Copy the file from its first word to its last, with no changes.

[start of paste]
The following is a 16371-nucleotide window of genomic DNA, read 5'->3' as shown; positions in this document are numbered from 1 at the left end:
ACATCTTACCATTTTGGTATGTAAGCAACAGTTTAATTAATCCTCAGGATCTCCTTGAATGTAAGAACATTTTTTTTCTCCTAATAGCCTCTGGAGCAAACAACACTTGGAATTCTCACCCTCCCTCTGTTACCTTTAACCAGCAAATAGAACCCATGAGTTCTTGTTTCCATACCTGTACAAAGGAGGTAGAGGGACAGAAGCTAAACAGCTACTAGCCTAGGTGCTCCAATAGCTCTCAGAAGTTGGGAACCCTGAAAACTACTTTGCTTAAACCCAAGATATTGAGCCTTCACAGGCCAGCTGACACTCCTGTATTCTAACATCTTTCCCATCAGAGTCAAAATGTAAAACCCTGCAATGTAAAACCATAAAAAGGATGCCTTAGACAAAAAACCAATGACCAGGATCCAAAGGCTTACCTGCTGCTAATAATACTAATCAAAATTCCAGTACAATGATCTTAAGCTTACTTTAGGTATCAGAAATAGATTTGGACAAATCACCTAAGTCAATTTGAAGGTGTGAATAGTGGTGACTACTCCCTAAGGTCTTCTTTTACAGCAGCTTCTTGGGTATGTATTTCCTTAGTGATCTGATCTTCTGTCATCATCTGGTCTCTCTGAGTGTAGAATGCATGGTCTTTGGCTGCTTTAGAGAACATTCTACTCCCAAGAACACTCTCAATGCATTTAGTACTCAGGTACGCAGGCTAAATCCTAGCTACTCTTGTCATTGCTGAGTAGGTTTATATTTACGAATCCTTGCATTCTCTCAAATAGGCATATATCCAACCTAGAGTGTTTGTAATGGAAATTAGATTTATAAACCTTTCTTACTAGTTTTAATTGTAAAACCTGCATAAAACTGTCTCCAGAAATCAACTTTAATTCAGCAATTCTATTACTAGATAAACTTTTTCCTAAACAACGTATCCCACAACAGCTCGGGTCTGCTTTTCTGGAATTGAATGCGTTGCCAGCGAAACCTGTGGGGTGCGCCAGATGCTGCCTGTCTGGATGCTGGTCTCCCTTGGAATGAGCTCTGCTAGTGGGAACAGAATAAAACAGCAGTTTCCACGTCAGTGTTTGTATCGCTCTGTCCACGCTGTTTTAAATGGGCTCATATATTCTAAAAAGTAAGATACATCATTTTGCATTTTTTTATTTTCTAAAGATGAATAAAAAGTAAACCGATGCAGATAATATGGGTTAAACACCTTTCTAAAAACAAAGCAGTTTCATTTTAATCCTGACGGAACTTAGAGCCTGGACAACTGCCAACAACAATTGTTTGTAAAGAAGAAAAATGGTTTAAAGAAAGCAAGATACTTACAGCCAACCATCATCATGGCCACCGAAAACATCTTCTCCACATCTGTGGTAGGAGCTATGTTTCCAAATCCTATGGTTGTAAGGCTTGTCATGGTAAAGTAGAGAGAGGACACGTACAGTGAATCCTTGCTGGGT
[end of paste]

The following is a 16371-nucleotide window of genomic DNA, read 5'->3' as shown; positions in this document are numbered from 1 at the left end:
ACATCTTACCATTTTGGTATGTAAGCAACAGTTTAATTAATCCTCAGGATCTCCTTGAATGTAAGAACATTTTTTTTCTCCTAATAGCCTCTGGAGCAAACAACACTTGGAATTCTCACCCTCCCTCTGTTACCTTTAACCAGCAAATAGAACCCATGAGTTCTTGTTTCCATACCTGTACAAAGGAGGTAGAGGGACAGAAGCTAAACAGCTACTAGCCTAGGTGCTCCAATAGCTCTCAGAAGTTGGGAACCCTGAAAACTACTTTGCTTAAACCCAAGATATTGAGCCTTCACAGGCCAGCTGACACTCCTGTATTCTAACATCTTTCCCATCAGAGTCAAAATGTAAAACCCTGCAATGTAAAACCATAAAAAGGATGCCTTAGACAAAAAACCAATGACCAGGATCCAAAGGCTTACCTGCTGCTAATAATACTAATCAAAATTCCAGTACAATGATCTTAAGCTTACTTTAGGTATCAGAAATAGATTTGGACAAATCACCTAAGTCAATTTGAAGGTGTGAATAGTGGTGACTACTCCCTAAGGTCTTCTTTTACAGCAGCTTCTTGGGTATGTATTTCCTTAGTGATCTGATCTTCTGTCATCATCTGGTCTCTCTGAGTGTAGAATGCATGGTCTTTGGCTGCTTTAGAGAACATTCTACTCCCAAGAACACTCTCAATGCATTTAGTACTCAGGTACGCAGGCTAAATCCTAGCTACTCTTGTCATTGCTGAGTAGGTTTATATTTACGAATCCTTGCATTCTCTCAAATAGGCATATATCCAACCTAGAGTGTTTGTAATGGAAATTAGATTTATAAACCTTTCTTACTAGTTTTAATTGTAAAACCTGCATAAAACTGTCTCCAGAAATCAACTTTAATTCAGCAATTCTATTACTAGATAAACTTTTTCCTAAACAACGTATCCCACAACAGCTCGGGTCTGCTTTTCTGGAATTGAATGCGTTGCCAGCGAAACCTGTGGGGTGCGCCAGATGCTGCCTGTCTGGATGCTGGTCTCCCTTGGAATGAGCTCTGCTAGTGGGAACAGAATAAAACAGCAGTTTCCACGTCAGTGTTTGTATCGCTCTGTCCACGCTGTTTTAAATGGGCTCATATATTCTAAAAAGTAAGATACATCATTTTGCATTTTTTTATTTTCTAAAGATGAATAAAAAGTAAACCGATGCAGATAATATGGGTTAAACACCTTTCTAAAAACAAAGCAGTTTCATTTTAATCCTGACGGAACTTAGAGCCTGGACAACTGCCAACAACAATTGTTTGTAAAGAAGAAAAATGGTTTAAAGAAAGCAAGATACTTACAGCCAACCATCATCATGGCCACCGAAAACATCTTCTCCACATCTGTGGTAGGAGCTATGTTTCCAAATCCTATGGTTGTAAGGCTTGTCATGGTAAAGTAGAGAGAGGACACGTACAGTGAATCCTTGCTGGGT